O P I N I O N
A s president of a small, multi-discipline engineering firm, I’m responsible for multiple tasks and, like many other firms, hiring is one of the most critical and difficult tasks on my plate. Finding and hiring good engineers is critically important, but difficult to accomplish. Don’t be afraid to seek outside help or use assessment tools to help you along the way. Applicant screening assessments
For years, Virginia Tech allowed us to send mass emails to their seniors segmented by department. This made it possible to quickly identify new engineers. Recently, VT switched to a multi-school job service which has a horrible filter system, but at least lets me download PDFs into one big combined file. I’ve learned to divide the file into separate pages and then let our system parse them and create applicants for our jobs. That said, getting an applicant list is the easy part. EFFECTIVE APPLICANT EVALUATION. The big challenge here is figuring out how to effectively and efficiently evaluate applicants. Will team members want to work with them? Can leaders count on them? Will clients be glad they are working on their projects? Are they going to be good employees or not? While the technical aspects of MEPR engineering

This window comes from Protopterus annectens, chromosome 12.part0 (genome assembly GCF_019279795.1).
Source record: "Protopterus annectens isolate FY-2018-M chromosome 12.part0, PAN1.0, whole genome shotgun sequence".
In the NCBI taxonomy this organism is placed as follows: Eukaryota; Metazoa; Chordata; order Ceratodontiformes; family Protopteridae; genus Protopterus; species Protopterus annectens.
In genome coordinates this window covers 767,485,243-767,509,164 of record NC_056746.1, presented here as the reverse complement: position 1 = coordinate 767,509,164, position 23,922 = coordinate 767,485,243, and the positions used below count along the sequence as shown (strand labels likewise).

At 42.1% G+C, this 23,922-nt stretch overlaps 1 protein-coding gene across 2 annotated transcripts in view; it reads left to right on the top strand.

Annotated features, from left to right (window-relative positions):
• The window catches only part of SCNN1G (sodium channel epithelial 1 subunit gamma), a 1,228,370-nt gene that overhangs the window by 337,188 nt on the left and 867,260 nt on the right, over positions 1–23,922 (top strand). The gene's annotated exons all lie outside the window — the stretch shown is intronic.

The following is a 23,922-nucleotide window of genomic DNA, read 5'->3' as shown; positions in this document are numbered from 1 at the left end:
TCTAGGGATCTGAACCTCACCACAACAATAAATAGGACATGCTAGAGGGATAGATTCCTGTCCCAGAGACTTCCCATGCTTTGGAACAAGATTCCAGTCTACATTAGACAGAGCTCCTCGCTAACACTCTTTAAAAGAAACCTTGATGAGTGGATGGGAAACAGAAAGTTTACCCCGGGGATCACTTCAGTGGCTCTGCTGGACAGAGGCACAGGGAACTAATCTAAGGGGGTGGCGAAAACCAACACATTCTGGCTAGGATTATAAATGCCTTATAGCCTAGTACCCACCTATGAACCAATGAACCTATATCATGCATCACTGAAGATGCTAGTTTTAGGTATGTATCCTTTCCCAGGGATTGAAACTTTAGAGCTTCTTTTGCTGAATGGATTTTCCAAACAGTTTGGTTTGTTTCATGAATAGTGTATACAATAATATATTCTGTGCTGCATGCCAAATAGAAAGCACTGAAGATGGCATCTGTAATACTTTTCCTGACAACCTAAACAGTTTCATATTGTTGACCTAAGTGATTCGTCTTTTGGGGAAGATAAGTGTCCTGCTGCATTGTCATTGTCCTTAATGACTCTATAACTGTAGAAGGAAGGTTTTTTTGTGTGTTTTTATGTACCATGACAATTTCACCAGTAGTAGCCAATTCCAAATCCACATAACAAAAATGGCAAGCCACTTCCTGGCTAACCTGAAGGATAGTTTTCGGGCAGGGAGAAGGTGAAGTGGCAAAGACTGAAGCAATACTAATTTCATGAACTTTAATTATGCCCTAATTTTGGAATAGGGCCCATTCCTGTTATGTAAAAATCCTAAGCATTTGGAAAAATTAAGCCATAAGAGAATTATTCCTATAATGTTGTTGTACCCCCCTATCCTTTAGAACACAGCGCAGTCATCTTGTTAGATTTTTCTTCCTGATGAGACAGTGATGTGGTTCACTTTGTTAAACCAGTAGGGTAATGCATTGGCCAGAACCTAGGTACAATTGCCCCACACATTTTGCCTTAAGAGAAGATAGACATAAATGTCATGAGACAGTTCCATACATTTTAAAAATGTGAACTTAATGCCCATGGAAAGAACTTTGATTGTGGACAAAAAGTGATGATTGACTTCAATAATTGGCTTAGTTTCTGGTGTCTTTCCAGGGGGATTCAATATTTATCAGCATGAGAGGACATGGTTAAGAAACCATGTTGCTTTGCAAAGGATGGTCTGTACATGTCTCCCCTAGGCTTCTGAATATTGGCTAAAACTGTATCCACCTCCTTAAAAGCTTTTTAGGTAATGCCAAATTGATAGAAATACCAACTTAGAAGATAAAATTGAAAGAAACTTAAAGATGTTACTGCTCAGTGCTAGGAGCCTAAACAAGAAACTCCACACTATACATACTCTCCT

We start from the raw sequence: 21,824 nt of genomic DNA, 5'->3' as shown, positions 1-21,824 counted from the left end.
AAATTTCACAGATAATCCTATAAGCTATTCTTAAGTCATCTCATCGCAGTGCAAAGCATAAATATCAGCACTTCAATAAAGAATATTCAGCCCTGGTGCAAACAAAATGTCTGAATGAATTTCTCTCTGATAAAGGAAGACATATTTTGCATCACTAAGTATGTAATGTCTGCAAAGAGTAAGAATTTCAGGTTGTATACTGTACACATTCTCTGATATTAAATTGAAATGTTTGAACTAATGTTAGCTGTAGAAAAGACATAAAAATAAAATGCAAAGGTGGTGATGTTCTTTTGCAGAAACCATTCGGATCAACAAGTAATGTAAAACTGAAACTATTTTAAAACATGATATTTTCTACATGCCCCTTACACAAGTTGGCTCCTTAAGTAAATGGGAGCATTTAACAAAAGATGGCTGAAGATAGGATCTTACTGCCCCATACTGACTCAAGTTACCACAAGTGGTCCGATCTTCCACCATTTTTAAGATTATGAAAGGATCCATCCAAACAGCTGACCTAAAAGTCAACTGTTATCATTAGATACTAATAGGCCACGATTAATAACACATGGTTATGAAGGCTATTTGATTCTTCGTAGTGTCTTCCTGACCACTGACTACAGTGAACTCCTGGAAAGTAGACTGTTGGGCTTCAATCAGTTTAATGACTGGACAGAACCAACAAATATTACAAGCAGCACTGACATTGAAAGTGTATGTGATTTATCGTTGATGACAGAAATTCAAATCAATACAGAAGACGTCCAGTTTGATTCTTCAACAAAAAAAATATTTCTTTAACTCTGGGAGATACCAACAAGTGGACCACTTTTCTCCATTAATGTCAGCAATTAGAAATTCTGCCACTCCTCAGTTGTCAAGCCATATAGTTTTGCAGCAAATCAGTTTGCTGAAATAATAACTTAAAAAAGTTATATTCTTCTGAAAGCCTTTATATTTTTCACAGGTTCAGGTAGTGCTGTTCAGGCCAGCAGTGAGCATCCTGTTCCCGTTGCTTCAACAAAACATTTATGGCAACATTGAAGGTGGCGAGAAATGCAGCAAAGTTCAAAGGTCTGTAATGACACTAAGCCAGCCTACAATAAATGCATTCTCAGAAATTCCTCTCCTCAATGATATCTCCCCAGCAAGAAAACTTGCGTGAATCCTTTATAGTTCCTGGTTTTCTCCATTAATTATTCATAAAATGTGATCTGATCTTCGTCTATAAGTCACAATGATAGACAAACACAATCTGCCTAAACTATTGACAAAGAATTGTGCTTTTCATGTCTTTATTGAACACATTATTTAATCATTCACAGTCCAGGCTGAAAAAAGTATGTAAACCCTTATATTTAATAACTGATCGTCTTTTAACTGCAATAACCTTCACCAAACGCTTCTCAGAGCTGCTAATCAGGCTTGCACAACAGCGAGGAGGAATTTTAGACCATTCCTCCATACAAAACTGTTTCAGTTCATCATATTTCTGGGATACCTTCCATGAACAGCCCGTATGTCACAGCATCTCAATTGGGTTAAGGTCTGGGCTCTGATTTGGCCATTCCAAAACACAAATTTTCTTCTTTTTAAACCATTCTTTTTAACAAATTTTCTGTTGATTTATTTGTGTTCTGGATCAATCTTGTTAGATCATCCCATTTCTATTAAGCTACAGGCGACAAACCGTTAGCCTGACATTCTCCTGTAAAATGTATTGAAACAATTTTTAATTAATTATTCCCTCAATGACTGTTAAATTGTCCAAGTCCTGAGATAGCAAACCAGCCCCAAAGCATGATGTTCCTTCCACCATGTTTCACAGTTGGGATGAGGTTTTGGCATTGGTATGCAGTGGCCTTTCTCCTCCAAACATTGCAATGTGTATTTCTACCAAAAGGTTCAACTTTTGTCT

can be difficult, an engineer’s ability to listen, get work done, check their own work, and collaborate well can be the difference between success and failure. At first, we tried to judge these soft characteristics through an interview with the applicant, and by calling their references. However, we found the process time intensive and expensive. We provided overnight lodging and meals and spent a good part of a work day with them. We called references and asked questions such as, “What advice would you give me on how to manage this person, if hired?” After the time and expense, we just wanted to hire the person so we could get back to business as usual.
See MATT DWYER, page 12
THE ZWEIG LETTER APRIL 20, 2020, ISSUE 1341
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